The ongoing debacle of Europe's food-chain continues with news from the BBC that IKEA, the venerable do-it-yourself furniture (and food apparently) maker has pulled 1675lbs of Swedish Meatballs off shelves. Horse was found in "beef and pork" meatballs in the Czech Republic and then in 13 other nations including the UK, Holland, and Portugal. Since the first horsemeat was found last month, traces have been found in many places (table below) with UK's FSA having 35 positive tests and Germany's equivalent 67 positives. IKEA's discovery, noted on their facebook page, adds further fuel to the complex food-chain fire but we can only wonder just how many extra pieces of horsemeat were included in the package (and what was missing).
With China offline celebrating its New Year, and potentially mobilizing forces in (not so) secret, and not much on the global event docket, the upcoming G20 Finance Ministers meeting in Moscow at the end of the week will be the key event for FX markets, which these days define every other aspect of risk. It should surprise nobody the last couple of weeks have seen increased attention on exchange rates and the frequent use of the “currency war” label by policymakers in many countries. No news announcements are expected at the BoJ meeting on Thursday, following the formal announcement of a 2% inflation target and an open-ended asset purchase program. On the data side, US retail sales on Wednesday will provide an important signal about the strength of the US consumer following the largest tax increase in decades. Although January auto and same store sales data was reasonably solid, new taxes will soon begin to weigh on spending. Also on Wednesday, Japan Q4 GDP will be released. On Thursday, Q4 GDP for France, Germany, Italy and the Euro area will be released. While Q4 contraction is assured, the key question mark is whether German can rebound in Q1 and avoid a full blown recession as opposed to a "brief, technical" one, as the New Normal economic term goes.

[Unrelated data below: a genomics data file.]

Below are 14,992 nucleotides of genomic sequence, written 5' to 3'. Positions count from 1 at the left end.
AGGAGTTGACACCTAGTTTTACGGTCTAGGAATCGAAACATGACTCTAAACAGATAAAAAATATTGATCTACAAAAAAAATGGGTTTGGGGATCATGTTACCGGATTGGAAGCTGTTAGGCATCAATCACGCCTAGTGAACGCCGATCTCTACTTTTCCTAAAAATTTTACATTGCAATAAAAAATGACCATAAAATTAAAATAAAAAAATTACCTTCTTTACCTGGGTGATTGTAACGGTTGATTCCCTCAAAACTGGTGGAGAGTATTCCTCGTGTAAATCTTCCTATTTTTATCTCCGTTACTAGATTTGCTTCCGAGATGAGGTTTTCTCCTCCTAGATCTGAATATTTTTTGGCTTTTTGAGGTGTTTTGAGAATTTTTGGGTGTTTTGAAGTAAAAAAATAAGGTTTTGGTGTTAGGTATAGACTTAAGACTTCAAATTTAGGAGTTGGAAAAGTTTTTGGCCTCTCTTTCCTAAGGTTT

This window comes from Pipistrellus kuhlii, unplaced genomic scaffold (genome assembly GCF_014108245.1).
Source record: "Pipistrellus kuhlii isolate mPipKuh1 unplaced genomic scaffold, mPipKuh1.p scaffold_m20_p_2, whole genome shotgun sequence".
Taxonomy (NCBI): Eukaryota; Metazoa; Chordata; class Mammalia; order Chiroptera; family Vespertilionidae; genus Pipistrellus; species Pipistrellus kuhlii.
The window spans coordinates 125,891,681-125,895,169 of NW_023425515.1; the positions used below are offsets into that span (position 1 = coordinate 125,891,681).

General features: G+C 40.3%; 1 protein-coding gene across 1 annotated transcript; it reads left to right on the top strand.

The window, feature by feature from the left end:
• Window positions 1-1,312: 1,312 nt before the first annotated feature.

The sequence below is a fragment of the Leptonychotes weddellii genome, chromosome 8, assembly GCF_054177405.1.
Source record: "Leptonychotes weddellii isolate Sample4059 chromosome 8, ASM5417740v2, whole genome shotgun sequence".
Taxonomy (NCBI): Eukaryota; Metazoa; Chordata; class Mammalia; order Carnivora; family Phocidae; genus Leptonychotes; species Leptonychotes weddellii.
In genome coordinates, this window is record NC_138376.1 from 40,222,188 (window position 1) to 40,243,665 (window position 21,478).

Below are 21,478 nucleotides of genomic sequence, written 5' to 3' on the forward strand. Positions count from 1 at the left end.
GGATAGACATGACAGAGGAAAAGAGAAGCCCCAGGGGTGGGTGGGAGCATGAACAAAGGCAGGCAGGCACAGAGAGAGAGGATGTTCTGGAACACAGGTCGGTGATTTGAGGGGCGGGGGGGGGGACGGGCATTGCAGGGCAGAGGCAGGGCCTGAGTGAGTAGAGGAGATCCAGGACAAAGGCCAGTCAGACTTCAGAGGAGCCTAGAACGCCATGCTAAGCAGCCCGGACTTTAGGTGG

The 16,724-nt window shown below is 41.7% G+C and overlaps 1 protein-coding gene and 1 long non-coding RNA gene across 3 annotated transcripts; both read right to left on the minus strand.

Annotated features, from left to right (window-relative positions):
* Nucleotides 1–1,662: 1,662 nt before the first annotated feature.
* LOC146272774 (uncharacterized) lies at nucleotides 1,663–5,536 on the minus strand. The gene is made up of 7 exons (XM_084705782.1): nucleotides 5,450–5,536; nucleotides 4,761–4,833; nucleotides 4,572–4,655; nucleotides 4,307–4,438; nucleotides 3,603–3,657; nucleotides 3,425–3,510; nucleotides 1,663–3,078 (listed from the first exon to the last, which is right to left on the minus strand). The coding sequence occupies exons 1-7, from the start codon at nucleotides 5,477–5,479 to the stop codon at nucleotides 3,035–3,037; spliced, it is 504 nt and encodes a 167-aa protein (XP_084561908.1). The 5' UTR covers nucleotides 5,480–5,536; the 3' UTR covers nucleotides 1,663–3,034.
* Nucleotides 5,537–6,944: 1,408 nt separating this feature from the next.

One-stop summary of the key events and issues in the week ahead.
Here are eight considerations that will shape the captial markets in the week ahead.
This objective report concisely summarizes important macro events over the past week. It is not geared to push an agenda. Impartiality is necessary to avoid costly psychological traps, which all investors are prone to, such as confirmation, conservatism, and endowment biases.
How effective have the sanctions been in moderating Iran’s behavior up to now? Current indications are not much, despite the damage inflicted on the country’s economy. On 9 January Iranian President Mahmoud Ahmadinejad said that Iran should establish more processing industries in the oil and gas sectors to reduce dependency on exports of crude oil and that the budget plan for the next Iranian year of 1392 (to start on 21 March) envisaged less dependence on crude oil revenues as the government intends to replace crude oil exports with oil derivatives to allow the nation’s economy to participate in the oil sector’s lucrative downstream industry.... A regime that has weathered more than three decades of tumult in its efforts to construct an Islamic society seems unlikely in an energy-starved world to ameliorate its behavior solely to please the dictates of Washington, Brussels, the UN and Canberra. And oh, on 14 September 2012 the United States exempted Belgium, Britain, the Czech Republic, France, Germany, Greece, Italy, the Netherlands, Poland, Spain, and Japan from complying with the sanctions for another 180 days, a list that was expanded on 8 December to include China, India, South Korea, Malaysia, Singapore, South Africa, Sri Lanka, Turkey, and Taiwan.